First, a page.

Both sequels were shot simultaneously in the Caribbean by the skippers of the first Pirates-director Gore Verbinski and producer Jerry Bruckheimer-who shrewdly rehired all available technical hands for the return voyages (photographer Dariusz Wolski, film editors Craig Wood and Stephen Rivkin, costume designer Penny Rose, visual-effects supervisor John Knoll, stunt coordinator George Marshall Ruge, makeup artist Ve Neill, hair stylist Martin Samuel and composer Hans Zimmer). Filming began in February '05, took a hiatus in June, then resumed in August to finish installment two and start number three.

Joining Depp in his seagoing three-ring circus are Orlando Bloom, a veteran of the Lord of the Rings/Troy wars, and Keira Knightley, an Oscar contender for Pride & Prejudice. Both are reprising their parts of Will Turner and Elizabeth Swann, the young lovers who discover they have piracy in their blood and hearts; now altar-bound, they must duck and dodge a ridiculous amount of swashbuckling derring-do in order to become man and wife.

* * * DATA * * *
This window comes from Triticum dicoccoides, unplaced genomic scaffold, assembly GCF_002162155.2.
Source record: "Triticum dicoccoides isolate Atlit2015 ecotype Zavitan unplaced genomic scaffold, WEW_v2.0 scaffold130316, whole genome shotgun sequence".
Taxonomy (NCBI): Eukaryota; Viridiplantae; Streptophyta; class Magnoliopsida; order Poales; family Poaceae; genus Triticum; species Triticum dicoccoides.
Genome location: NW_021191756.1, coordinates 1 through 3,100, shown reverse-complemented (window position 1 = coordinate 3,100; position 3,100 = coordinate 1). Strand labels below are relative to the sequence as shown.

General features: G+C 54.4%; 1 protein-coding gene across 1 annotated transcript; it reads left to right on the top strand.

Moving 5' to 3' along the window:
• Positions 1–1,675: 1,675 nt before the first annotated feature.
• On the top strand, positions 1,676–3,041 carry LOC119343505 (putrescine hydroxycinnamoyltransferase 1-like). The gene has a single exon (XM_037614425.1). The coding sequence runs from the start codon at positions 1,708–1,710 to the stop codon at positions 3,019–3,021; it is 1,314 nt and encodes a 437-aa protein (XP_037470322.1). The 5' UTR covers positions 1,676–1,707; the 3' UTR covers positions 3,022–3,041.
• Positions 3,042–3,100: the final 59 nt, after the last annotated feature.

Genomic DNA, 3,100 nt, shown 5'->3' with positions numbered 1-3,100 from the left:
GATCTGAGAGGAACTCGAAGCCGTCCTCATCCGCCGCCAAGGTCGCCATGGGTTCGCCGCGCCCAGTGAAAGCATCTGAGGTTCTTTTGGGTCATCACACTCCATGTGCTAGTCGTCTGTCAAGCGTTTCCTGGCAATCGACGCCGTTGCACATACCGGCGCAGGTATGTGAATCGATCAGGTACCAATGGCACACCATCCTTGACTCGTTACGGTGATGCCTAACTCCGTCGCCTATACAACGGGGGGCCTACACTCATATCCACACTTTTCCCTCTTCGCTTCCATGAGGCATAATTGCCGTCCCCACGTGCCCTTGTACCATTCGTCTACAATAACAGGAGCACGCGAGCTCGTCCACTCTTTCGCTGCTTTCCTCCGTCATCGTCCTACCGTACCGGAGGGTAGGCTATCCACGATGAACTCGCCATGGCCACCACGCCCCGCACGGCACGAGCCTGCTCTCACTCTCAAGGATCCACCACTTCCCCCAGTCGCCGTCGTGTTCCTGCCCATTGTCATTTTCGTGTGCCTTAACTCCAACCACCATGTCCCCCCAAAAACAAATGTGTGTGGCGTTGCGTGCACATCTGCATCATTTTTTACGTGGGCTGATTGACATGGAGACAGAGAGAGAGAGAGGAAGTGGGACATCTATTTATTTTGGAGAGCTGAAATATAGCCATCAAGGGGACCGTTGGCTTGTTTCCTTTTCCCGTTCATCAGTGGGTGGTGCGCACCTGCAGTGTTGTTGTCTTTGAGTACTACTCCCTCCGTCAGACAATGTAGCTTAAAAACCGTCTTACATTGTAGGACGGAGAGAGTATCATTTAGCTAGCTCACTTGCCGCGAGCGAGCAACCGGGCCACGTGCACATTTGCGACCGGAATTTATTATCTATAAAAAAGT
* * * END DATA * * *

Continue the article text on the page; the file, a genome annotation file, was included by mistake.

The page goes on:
Also on board, from before, are Jonathan Pryce as Elizabeth's aristocratic father, Gov. Weatherby Swann; Jack Davenport as disgraced British Commodore James Norrington; Kevin R. McNally as soused sailor Joshamee Gibbs; Lee Arenberg and Mackenzie Crook as the bickering/philosophizing Pintel and Ragetti; David Bailie as the mute Cotton whose parrot does the talking; and Martin Klebba as the short, short-fused Marty.